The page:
"Anger Management" ... a mediocre script.
IF YOU feel particularly benign and footloose, then Colombia Pictures/ Revolution Studios' "Anger Management" is something you can see. But not before it makes you mad and laugh in parts.
Though it has the redoubtable Jack Nicholson in it, Adam Sandler is there too. And his brand of humour is of a kind that does not go down too well on occasions. The silly gags are used to carry the film forward all in the guise of reforming one poor, self-effacing chap.
Dave Buznik is a man who never gets upset. He is always walked over, pushed over and what have you. But he seems the ever-pleasant guy who wouldn't say boo to a goose. But then for every personality disorder (and this is one) there is a childhood nightmare or trauma. Which for Dave is one where the local bully embarrassed him in front of the girl he liked. Which makes him develop confrontation phobia and being unable to stand up for himself. How on earth he manages to attract the young and bright Linda (Marisa Tomei) is never explained but suffice to say that she loves him and despairs over his attitude.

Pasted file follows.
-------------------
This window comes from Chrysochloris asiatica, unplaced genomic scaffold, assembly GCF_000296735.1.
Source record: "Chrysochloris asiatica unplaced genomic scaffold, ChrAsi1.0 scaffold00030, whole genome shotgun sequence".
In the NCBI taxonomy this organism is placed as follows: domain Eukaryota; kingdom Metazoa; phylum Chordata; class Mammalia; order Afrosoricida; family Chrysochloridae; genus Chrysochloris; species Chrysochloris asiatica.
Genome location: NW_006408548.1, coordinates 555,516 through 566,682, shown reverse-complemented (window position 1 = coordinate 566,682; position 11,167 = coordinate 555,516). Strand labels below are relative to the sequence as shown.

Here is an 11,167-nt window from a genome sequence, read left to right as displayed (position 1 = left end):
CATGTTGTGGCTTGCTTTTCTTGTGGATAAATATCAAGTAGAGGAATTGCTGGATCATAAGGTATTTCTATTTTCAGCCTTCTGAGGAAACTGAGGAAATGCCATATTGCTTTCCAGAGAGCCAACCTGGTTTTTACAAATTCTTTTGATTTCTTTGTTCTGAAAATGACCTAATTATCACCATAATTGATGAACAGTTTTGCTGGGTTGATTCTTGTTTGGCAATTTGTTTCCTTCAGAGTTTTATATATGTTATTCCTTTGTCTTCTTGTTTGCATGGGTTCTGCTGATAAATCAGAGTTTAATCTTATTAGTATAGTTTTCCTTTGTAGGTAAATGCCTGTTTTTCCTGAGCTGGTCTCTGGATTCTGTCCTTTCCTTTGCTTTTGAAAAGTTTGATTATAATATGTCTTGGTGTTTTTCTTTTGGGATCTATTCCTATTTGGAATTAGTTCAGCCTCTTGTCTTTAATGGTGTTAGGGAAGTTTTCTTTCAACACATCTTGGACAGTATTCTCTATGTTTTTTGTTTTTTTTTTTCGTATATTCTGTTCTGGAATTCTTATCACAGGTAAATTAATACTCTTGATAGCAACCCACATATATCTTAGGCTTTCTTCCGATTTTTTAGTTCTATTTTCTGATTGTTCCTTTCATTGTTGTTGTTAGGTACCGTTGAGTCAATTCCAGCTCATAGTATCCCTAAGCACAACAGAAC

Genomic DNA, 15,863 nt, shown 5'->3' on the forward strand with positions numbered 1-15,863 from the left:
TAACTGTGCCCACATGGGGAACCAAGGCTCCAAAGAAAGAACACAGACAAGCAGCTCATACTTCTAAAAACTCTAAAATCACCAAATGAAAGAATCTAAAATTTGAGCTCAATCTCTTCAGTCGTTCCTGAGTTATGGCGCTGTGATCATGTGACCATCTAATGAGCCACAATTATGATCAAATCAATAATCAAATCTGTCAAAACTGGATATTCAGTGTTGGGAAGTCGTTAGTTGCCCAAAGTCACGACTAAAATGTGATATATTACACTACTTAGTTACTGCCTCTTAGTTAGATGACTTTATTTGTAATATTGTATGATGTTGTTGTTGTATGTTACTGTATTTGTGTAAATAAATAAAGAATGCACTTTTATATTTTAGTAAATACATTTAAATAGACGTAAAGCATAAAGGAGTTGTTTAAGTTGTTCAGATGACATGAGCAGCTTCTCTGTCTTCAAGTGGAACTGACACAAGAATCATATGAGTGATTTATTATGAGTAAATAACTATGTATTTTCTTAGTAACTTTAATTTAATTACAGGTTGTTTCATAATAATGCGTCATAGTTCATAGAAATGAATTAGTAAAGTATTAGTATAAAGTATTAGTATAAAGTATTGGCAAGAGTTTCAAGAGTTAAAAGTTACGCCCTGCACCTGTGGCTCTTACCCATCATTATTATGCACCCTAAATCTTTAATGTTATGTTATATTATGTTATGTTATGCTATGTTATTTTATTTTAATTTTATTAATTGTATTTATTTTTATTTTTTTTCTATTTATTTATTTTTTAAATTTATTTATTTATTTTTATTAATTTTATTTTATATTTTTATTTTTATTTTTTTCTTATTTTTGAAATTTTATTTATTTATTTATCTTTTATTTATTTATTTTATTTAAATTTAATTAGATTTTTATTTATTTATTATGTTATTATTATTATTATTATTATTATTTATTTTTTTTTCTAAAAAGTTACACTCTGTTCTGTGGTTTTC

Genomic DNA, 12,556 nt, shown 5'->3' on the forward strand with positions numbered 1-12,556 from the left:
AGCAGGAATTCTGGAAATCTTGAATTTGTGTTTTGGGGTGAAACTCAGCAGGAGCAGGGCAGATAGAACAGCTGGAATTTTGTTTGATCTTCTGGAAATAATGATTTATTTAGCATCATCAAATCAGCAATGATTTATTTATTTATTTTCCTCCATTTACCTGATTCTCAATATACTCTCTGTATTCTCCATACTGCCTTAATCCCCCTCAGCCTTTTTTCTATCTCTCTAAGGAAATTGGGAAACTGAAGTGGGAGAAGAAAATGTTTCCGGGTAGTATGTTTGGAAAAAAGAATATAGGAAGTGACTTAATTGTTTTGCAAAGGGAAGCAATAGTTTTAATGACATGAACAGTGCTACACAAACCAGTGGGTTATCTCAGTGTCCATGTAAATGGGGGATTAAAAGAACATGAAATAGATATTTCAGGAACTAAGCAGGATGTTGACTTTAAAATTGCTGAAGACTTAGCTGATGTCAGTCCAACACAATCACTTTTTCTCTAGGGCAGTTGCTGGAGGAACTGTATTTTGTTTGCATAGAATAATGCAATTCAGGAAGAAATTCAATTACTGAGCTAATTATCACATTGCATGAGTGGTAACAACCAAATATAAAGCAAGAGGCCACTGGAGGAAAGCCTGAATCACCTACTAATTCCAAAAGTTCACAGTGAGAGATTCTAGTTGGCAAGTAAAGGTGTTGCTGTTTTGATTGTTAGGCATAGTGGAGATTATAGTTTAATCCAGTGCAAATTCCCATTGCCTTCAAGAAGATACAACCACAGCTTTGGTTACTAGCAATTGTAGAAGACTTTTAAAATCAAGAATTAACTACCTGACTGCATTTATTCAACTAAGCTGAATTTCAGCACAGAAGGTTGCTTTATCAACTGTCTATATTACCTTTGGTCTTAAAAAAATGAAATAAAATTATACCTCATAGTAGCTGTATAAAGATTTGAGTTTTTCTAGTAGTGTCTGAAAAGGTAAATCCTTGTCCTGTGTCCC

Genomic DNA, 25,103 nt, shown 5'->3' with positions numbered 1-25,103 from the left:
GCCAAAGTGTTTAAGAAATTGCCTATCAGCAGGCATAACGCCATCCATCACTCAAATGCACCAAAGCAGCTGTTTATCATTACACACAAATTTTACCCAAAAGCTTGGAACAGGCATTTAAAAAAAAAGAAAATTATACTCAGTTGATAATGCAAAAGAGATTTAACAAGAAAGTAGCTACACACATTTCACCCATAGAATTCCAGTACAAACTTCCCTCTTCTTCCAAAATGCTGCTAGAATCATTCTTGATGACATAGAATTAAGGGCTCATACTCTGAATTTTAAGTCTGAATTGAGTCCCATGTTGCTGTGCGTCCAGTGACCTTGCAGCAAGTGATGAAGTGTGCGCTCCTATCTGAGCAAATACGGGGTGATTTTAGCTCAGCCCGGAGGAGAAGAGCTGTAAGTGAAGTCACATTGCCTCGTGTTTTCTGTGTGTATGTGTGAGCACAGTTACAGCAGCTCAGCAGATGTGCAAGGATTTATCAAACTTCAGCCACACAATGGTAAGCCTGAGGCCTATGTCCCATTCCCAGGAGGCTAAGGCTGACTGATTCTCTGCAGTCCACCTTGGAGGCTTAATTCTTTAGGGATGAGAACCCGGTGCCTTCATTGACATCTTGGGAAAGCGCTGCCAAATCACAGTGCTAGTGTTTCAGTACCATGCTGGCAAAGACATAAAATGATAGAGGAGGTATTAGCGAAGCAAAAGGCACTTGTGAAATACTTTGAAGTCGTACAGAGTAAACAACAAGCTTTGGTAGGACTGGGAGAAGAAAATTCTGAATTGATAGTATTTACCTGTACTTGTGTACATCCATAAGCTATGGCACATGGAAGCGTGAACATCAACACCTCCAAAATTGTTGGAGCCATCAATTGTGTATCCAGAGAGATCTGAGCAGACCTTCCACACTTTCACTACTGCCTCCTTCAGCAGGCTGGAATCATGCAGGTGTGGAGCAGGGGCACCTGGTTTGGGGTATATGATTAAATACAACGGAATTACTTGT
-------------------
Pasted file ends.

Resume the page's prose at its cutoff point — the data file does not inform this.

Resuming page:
On a flight he happens to sit next to a wacky, old man, and a much-misunderstood incident lands him in court for assault and he is sentenced to a course on anger management. And who should be running this? Its Dr Buddy, the old man he sat next to on the airplane. Dr Buddy happens to be the anger expert and also the person who caused all the problems in the first place.
With his unorthodox methods of dealing with angry people, Dr Buddy convinces Dave that he suffers from a disease just like any other and puts him through sessions that include group therapy. Finally Dr Buddy moves in with Dave to record every moment of his routine. Which includes going to work with him and provoking reactions at every stage. It would seem that Dr Buddy is this psychotic, abusive, insulting therapist who probably needs to be reported to the authorities.
But there is an explanation for all that in the end, when things come to a head in the most predictable manner.
Jack Nicholson makes the best of his role and infuses life into it to the extent that he convincingly makes you irritated. That is the intention. Which also goes to show that the director (Peter Segal) believes his acting prowess will carry forward even a mediocre script.
Adam Sandler is effective enough to warrant sympathy every time he is made to get angry and victimised. Just leave all reasoning behind and maybe, you will enjoy this film.
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